I explained to Cameron for the 23rd time that I didn’t think there were cheetahs at the Vancouver Zoo. We’d seen the black panther, the tigers, and the lions. We’d even seen a lynx. But nowhere did I see any sign of a cheetah.
Nothing I said persuaded him that he was wrong. But that was okay – we saw lots, and had a fun day. Cameron spotted the still dozing grizzly with his sharp eyes, lolling under a culvert-den. We saw wallabies, which he refused to call anything other than kangaroos. Cameron learned that there were two types of camels there (well, three if you count the South American one), Bactrian and Dromedary. He got plenty of snuggle time and shoulder-riding time with Grandma and Grandpa, who are probably the most fun people I know of to visit a zoo with. They’re so interested in everything, with just the right level of intensity for a little boy, and lots of smiles and happiness.
I was pleasantly surprised. I knew that the zoo stayed open during the winter months, and it’s not like it gets really cold here, but I don’t think I’ve ever been to a zoo during anything resembling a winter. But sure enough, with the exception of the hibernating bears and a few more delicate animals that needed more warmth like the lemurs, the zoo was pretty active.
We’d seen just about everything we thought, when I think it was Janice who looked at the map to be sure we’d been everywhere. Sure enough, we’d missed one little corner of the inner section. Just past the main big cats enclosures. Yes … it was clear that I’d been mistaken. With a happy yelp, Cameron clutched the map, and told us to go on ahead. He wanted to find the way himself, using the map. He wanted to find his cheetah.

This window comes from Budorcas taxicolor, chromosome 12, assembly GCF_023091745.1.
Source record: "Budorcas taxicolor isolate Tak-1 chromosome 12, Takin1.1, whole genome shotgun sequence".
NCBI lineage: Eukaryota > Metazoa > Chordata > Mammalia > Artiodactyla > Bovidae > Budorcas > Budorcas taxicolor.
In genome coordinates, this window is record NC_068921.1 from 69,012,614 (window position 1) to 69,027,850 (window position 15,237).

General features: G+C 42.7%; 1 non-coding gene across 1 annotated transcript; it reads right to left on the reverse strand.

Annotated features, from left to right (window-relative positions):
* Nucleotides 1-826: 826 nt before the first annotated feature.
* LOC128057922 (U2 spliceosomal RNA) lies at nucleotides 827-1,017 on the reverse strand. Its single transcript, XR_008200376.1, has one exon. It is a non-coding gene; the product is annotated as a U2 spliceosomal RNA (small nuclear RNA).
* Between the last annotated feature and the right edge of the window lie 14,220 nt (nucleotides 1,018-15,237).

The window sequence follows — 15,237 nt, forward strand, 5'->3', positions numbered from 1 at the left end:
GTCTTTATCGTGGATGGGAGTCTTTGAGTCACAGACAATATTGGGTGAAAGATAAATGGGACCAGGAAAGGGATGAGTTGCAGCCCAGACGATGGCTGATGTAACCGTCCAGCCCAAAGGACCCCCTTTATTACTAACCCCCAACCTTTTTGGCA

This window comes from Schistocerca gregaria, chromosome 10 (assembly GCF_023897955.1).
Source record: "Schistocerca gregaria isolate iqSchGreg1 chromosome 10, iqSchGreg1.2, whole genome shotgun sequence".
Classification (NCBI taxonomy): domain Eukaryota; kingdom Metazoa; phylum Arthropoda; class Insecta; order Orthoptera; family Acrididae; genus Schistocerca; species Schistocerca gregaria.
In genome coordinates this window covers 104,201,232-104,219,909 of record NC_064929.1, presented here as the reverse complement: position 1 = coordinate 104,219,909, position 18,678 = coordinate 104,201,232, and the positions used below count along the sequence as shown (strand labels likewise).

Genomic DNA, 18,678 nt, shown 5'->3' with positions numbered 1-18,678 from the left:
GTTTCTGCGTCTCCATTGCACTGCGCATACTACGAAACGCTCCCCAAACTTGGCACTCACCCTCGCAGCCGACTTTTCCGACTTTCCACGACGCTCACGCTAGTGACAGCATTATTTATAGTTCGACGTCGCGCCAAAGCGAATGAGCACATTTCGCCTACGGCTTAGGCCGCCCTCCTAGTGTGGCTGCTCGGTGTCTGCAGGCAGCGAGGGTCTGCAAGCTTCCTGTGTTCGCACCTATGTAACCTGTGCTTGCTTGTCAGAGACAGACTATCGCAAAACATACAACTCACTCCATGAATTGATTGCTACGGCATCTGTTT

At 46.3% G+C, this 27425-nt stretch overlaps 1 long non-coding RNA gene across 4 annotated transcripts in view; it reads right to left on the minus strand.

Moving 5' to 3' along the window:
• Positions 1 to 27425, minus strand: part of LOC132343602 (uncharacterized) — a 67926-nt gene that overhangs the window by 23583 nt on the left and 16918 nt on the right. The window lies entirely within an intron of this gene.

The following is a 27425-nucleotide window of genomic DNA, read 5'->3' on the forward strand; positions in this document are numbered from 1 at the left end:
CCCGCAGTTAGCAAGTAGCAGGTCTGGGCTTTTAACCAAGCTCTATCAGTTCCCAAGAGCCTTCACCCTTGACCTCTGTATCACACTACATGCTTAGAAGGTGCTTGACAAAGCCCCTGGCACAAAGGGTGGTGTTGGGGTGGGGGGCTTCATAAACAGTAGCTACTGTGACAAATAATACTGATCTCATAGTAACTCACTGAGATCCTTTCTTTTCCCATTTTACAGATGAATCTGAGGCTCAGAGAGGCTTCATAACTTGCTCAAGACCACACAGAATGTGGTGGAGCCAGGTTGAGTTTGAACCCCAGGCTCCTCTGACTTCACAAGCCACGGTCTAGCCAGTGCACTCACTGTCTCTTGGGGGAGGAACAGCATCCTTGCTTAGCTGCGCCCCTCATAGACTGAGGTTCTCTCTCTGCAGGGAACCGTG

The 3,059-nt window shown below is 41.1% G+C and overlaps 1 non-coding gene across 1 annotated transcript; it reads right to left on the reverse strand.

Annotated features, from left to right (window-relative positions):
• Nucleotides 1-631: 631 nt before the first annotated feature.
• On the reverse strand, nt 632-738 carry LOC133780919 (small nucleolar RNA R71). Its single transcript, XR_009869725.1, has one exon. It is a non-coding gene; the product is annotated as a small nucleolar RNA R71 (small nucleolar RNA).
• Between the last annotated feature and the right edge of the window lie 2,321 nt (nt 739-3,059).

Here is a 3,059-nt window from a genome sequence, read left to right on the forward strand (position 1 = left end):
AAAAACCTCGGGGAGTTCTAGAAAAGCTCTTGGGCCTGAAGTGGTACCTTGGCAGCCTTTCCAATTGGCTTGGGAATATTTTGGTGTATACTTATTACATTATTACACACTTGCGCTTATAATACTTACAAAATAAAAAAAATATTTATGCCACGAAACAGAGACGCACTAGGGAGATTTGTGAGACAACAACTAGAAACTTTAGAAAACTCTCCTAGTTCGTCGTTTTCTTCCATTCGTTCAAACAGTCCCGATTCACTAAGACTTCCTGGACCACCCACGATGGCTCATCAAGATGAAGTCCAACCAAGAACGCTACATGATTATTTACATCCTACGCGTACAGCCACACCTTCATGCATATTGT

Cameron wasn’t disappointed, either. The cheetah was out and about, pacing past her visitors, purrrring loudly as she neared us. I say she but I’m really not sure, it wasn’t obvious. Cameron encouraged her to run for him, and she obliged quite nicely, dashing here and there, playing chase with the bush or something. And Cameron excitedly watched every movement, beaming a smile at Grandma or Grandpa every few minutes. He got to see a cheetah. He knew it was there, and then he found it with the map.
Surprisingly, the rest of the day didn’t fade away to nothing in the triumph of having found the cheetah, he still remembers about the camels, the mini train ride, and the monkeys that tried to play with kids’ hair through glass. But hand him a map and he’ll pretend he’s hunting his cheetah at the zoo again.And he’ll remind me that there really was a cheetah at the zoo.